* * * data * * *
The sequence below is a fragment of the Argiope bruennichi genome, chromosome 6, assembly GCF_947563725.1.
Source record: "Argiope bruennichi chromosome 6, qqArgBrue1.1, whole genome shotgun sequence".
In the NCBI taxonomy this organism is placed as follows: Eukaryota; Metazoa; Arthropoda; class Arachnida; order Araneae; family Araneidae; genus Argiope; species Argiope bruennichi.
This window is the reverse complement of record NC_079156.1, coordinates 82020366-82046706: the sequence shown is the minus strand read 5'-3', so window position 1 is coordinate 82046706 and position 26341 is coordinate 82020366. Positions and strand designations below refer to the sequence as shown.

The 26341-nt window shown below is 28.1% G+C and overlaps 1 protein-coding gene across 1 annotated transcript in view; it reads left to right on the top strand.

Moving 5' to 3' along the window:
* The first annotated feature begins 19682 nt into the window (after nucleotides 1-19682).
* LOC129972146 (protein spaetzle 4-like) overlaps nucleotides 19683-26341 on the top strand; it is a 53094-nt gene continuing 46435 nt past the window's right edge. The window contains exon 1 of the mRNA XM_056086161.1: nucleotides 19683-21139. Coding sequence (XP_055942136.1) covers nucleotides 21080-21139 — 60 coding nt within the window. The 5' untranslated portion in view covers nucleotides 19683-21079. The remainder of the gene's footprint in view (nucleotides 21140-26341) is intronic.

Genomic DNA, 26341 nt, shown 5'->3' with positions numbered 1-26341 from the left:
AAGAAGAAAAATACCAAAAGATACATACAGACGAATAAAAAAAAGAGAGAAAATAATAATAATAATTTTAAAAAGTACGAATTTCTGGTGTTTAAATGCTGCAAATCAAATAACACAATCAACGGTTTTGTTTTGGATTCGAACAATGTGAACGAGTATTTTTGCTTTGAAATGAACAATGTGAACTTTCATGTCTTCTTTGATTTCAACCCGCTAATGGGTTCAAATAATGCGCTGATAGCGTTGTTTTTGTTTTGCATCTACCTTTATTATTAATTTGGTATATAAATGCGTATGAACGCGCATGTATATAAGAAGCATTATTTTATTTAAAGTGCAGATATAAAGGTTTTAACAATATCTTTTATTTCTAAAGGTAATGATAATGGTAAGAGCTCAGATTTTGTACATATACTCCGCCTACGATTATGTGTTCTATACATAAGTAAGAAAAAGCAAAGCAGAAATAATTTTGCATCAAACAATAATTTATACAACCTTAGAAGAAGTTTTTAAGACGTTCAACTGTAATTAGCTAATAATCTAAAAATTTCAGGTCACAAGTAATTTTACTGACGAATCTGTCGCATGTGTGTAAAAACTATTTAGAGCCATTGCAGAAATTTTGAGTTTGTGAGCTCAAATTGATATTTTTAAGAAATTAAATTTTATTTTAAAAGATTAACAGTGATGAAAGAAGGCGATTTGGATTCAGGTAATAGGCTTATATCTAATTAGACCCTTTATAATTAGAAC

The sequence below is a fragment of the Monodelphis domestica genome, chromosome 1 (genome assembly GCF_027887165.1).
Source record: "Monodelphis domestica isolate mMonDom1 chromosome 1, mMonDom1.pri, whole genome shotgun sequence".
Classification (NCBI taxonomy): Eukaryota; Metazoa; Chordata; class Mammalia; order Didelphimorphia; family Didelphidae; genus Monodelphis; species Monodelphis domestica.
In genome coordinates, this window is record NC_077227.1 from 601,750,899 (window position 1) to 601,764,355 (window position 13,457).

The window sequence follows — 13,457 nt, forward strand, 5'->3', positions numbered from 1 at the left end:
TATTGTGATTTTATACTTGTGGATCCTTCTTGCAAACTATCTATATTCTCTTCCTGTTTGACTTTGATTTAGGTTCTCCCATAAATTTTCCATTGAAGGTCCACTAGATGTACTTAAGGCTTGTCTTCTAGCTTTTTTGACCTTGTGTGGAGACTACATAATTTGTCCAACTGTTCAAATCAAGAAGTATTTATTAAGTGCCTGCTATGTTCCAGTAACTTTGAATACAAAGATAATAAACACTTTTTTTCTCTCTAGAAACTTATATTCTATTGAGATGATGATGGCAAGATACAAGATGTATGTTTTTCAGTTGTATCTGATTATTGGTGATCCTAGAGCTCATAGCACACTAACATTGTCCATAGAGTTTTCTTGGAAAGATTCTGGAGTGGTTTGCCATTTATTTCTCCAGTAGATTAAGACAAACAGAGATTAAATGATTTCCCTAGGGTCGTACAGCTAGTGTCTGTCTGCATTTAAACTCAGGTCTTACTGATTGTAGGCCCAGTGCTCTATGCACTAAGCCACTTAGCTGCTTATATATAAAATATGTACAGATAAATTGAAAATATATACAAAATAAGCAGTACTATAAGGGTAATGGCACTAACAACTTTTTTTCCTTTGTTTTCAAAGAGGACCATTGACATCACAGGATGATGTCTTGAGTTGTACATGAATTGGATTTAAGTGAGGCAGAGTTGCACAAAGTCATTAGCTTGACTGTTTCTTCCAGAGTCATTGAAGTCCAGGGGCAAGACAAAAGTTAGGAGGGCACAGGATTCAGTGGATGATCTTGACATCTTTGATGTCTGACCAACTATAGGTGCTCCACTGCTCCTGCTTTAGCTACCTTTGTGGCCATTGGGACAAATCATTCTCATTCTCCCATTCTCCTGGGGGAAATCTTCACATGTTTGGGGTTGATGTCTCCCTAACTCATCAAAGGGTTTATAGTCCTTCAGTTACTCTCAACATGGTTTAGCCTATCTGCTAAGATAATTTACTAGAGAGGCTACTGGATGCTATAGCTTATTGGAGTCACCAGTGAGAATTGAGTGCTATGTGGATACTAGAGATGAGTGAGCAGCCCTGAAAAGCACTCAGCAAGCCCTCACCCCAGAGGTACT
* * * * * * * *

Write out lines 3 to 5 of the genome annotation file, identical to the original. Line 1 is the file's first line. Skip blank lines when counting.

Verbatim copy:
In the NCBI taxonomy this organism is placed as follows: Eukaryota; Metazoa; Arthropoda; class Arachnida; order Araneae; family Araneidae; genus Argiope; species Argiope bruennichi.
This window is the reverse complement of record NC_079156.1, coordinates 82020366-82046706: the sequence shown is the minus strand read 5'-3', so window position 1 is coordinate 82046706 and position 26341 is coordinate 82020366. Positions and strand designations below refer to the sequence as shown.

The 26341-nt window shown below is 28.1% G+C and overlaps 1 protein-coding gene across 1 annotated transcript in view; it reads left to right on the top strand.